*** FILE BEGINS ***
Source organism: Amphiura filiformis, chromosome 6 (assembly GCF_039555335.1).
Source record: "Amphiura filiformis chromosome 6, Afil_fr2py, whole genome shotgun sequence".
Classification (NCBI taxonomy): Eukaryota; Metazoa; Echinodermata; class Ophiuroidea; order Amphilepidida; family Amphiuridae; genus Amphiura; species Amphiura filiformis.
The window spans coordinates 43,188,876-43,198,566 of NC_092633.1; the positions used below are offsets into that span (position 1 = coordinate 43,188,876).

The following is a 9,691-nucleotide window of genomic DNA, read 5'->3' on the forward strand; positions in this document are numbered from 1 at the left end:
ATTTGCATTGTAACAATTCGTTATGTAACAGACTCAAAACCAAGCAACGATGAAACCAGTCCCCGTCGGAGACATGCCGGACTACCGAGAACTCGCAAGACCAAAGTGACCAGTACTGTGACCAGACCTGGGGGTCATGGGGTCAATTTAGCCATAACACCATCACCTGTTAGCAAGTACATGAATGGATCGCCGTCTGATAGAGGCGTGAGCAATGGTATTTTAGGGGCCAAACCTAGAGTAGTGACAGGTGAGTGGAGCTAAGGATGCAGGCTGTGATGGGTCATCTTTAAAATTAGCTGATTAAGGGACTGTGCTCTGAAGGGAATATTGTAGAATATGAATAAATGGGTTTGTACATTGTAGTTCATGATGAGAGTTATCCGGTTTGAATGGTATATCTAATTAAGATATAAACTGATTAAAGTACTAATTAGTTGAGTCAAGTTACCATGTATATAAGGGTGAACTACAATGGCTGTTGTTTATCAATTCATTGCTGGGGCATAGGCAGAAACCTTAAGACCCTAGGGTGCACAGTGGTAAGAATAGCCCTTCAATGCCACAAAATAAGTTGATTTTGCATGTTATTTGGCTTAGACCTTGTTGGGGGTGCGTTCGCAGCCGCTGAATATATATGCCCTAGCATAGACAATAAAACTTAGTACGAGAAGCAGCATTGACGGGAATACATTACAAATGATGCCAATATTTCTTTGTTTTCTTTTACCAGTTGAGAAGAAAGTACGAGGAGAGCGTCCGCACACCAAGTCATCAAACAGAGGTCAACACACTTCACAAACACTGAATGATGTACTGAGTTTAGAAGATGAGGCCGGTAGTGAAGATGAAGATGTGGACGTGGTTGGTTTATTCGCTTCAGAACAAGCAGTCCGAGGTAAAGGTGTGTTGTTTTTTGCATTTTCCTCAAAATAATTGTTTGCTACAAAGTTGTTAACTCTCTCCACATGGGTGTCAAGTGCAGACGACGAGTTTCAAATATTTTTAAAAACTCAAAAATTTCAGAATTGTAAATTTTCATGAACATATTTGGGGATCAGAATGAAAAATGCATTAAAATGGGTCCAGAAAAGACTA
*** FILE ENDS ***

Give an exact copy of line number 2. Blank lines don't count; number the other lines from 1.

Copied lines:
Source record: "Amphiura filiformis chromosome 6, Afil_fr2py, whole genome shotgun sequence".